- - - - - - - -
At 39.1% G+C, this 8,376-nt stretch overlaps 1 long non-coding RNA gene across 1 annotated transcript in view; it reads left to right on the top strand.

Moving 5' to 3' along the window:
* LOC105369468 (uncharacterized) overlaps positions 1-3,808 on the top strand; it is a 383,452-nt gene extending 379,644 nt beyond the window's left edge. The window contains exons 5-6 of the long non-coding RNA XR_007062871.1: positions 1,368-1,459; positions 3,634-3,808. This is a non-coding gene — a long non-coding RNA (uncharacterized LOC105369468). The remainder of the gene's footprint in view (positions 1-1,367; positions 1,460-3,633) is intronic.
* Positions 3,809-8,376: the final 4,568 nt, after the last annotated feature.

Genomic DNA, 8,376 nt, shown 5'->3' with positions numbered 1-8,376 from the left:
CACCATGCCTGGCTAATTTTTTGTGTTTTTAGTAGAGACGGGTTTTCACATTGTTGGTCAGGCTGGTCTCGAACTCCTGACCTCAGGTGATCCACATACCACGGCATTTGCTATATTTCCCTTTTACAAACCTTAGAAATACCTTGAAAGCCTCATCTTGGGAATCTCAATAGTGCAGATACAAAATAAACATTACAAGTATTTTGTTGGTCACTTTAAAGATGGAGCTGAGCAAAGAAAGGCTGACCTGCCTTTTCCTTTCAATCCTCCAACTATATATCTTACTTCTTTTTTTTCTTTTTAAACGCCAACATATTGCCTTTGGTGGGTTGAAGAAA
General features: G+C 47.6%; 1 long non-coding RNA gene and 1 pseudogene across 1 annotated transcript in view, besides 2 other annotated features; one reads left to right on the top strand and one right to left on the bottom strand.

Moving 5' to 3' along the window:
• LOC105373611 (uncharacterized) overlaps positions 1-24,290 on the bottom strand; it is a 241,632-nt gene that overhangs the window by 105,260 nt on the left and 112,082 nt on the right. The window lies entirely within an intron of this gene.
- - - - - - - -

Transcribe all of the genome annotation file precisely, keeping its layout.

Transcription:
At 39.1% G+C, this 8,376-nt stretch overlaps 1 long non-coding RNA gene across 1 annotated transcript in view; it reads left to right on the top strand.

Moving 5' to 3' along the window:
* LOC105369468 (uncharacterized) overlaps positions 1-3,808 on the top strand; it is a 383,452-nt gene extending 379,644 nt beyond the window's left edge. The window contains exons 5-6 of the long non-coding RNA XR_007062871.1: positions 1,368-1,459; positions 3,634-3,808. This is a non-coding gene — a long non-coding RNA (uncharacterized LOC105369468). The remainder of the gene's footprint in view (positions 1-1,367; positions 1,460-3,633) is intronic.
* Positions 3,809-8,376: the final 4,568 nt, after the last annotated feature.

Genomic DNA, 8,376 nt, shown 5'->3' with positions numbered 1-8,376 from the left:
CACCATGCCTGGCTAATTTTTTGTGTTTTTAGTAGAGACGGGTTTTCACATTGTTGGTCAGGCTGGTCTCGAACTCCTGACCTCAGGTGATCCACATACCACGGCATTTGCTATATTTCCCTTTTACAAACCTTAGAAATACCTTGAAAGCCTCATCTTGGGAATCTCAATAGTGCAGATACAAAATAAACATTACAAGTATTTTGTTGGTCACTTTAAAGATGGAGCTGAGCAAAGAAAGGCTGACCTGCCTTTTCCTTTCAATCCTCCAACTATATATCTTACTTCTTTTTTTTCTTTTTAAACGCCAACATATTGCCTTTGGTGGGTTGAAGAAA
General features: G+C 47.6%; 1 long non-coding RNA gene and 1 pseudogene across 1 annotated transcript in view, besides 2 other annotated features; one reads left to right on the top strand and one right to left on the bottom strand.

Moving 5' to 3' along the window:
• LOC105373611 (uncharacterized) overlaps positions 1-24,290 on the bottom strand; it is a 241,632-nt gene that overhangs the window by 105,260 nt on the left and 112,082 nt on the right. The window lies entirely within an intron of this gene.